- Legal States
Simon Deloit January 6, 2020 3 min read
Eric Holcomb Says Legalizing Gambling Did Indiana Good
Following the legislation of sports betting in Indiana, activity has been picking up with projections for sports betting handle reaching $1.8 billion and beyond.
Governor Holcomb Optimistic about Indiana’s Sports Betting Prospects
Indiana Governor Eric Holcomb signed H 1015 back in May, 2019, approving the launch of the sports betting industry in the state. On September 1, the Governor placed the first wager, a $10 bet on the Indianapolis Colts, and even though his wager turned out to be a bust, Holcomb remained optimistic about the future.
Indiana became the 13th state to legalize sports betting, after the Supreme Court of the United States (SCOTUS) struck down a federal law dated back to 1992. PASPA, as the piece of legislation is known, was defeated with the help of New Jersey, the state which spearheaded the legal proceedings against the legislation and had reportedly spent $8 million to do so.
Speaking to The Times, Holcomb said that he would bet on the Colts to make it into the NFL playoffs, no matter what. “I’m going to bet on them next year too,” Holcomb said. Yet, the governor is just one of the many who place sports wagers in Indiana.
A total handle of $273 million has been wagered on various events since November, 2019. One of Indiana’s specific advantages is that it allows mobile betting, which is often seen as a way to boost interest and the activity.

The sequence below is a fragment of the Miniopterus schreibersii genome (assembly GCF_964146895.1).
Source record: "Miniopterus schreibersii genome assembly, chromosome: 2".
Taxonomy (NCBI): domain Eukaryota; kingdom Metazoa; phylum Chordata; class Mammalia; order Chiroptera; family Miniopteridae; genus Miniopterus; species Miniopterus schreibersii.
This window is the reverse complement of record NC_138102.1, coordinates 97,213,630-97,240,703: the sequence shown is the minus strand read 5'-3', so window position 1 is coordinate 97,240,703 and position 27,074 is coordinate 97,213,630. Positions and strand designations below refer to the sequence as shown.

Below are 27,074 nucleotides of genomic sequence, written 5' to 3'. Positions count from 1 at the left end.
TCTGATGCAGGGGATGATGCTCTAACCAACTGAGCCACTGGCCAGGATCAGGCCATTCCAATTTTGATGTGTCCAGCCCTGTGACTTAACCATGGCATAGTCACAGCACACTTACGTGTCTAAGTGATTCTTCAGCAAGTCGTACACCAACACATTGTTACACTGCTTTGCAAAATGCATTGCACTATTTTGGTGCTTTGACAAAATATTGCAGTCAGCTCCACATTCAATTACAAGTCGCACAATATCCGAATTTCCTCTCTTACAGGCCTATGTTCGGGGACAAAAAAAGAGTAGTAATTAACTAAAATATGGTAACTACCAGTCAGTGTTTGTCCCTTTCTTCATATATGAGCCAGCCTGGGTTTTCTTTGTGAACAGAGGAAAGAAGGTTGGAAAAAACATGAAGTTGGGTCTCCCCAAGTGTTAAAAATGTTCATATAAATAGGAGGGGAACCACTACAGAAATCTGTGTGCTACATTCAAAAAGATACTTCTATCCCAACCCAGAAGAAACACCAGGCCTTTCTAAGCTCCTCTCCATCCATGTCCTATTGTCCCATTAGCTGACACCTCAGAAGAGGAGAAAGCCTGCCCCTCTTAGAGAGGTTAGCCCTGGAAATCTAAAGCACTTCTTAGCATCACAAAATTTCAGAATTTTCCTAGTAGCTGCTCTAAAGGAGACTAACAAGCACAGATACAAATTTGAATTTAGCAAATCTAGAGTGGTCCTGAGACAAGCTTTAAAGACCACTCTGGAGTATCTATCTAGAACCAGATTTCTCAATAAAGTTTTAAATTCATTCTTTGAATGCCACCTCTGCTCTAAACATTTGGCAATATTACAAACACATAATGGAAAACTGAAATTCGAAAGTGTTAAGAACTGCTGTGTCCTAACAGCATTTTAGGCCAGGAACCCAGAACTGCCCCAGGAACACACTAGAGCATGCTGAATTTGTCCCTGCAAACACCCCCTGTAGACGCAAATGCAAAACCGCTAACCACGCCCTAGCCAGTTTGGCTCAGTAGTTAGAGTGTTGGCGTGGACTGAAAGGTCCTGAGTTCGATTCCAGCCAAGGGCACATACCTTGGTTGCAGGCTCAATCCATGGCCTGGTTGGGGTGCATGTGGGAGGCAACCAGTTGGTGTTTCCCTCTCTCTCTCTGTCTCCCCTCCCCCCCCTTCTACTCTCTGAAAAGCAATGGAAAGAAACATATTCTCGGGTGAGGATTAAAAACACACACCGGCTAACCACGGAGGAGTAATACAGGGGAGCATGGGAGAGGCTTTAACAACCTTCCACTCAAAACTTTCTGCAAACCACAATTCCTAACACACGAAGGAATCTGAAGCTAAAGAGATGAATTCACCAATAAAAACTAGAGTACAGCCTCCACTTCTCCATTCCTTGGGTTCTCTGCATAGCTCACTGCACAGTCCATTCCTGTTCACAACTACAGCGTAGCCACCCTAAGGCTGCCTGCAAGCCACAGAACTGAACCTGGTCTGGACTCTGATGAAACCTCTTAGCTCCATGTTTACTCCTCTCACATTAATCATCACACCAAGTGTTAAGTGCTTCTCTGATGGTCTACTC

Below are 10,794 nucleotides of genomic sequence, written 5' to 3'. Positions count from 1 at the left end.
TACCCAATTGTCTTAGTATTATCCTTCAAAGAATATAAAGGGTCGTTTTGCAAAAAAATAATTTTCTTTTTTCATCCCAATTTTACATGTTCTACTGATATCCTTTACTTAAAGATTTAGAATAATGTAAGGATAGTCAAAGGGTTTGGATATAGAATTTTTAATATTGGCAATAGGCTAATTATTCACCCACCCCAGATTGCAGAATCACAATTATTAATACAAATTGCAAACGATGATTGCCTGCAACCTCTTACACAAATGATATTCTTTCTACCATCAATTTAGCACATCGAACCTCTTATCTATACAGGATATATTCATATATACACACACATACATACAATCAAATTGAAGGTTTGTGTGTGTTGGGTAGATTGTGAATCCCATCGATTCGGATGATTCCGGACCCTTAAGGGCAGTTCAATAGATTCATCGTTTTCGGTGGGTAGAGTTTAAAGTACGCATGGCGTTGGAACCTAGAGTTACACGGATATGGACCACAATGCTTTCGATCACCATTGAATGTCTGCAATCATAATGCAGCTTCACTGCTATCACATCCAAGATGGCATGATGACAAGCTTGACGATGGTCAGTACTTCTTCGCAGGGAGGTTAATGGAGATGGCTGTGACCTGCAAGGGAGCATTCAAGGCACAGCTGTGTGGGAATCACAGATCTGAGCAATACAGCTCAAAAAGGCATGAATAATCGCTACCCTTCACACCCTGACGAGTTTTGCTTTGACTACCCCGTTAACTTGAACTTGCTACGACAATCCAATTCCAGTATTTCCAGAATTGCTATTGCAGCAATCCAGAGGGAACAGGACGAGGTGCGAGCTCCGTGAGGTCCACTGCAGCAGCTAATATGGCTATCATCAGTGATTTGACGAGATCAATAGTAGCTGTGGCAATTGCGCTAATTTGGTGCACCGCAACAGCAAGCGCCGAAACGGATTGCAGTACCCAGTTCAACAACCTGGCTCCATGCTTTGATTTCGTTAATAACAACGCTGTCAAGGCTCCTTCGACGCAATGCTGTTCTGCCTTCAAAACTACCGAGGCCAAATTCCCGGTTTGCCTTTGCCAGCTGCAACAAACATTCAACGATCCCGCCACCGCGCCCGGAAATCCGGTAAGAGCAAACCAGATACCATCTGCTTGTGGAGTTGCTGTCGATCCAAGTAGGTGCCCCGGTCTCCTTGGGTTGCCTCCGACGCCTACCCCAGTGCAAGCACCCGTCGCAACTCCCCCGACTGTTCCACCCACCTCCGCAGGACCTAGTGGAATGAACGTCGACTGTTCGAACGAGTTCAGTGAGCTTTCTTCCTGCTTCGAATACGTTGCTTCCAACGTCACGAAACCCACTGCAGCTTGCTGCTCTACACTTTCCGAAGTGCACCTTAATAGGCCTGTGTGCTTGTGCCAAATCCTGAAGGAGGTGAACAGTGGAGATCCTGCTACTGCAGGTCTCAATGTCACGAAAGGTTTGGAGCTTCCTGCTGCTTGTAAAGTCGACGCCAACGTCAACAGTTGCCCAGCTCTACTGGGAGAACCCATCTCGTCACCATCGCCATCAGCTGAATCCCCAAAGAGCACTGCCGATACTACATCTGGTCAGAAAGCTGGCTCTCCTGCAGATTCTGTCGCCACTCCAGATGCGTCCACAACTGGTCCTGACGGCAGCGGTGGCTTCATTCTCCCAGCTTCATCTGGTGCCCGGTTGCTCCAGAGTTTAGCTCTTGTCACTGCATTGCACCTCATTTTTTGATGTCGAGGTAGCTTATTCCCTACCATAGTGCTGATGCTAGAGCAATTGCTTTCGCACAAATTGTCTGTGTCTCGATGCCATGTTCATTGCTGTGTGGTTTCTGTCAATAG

In November alone, Indiana’s residents wagered estimated $147.3 million, $833,361 of which went back to the state in the form of various taxes, the Indiana Gaming Commission said. With not a full year of sports betting on the cards, a simple extrapolation – based on the November figures – puts the annual handle at around $1.8 billion.
As we are running up to the Super Bowl, this amount is expected to continue rising with another bonanza due in March, when the collegiate basketball season begins with March Madness.
Indiana Beats Illinois to the Punch
Indiana has been good at organizing itself. Unlike Illinois, which passed the law on June 28 and still has no regulatory framework or licensed operators, Indiana has been making the most of the moment.
Holcomb used the neighboring state’s situation to point out to his own state’s organization in the matter and ability to deliver results. He also pointed out the inherent benefits that came with launching a regulated industry:
“Consumers want convenience, and this industry is no different than any other. I like to brag about the state of Indiana for being a place of continuity and certainty and convenience.”
While happy with the pace of development, Holcomb is also cautious about any sudden developments. For the time being, Holcomb is content with sports betting alone, ruling out slots and poker.
However, once the full impact of the new gaming law is fully assessed, Holcomb – if still in office – could try to see an expansion move as well.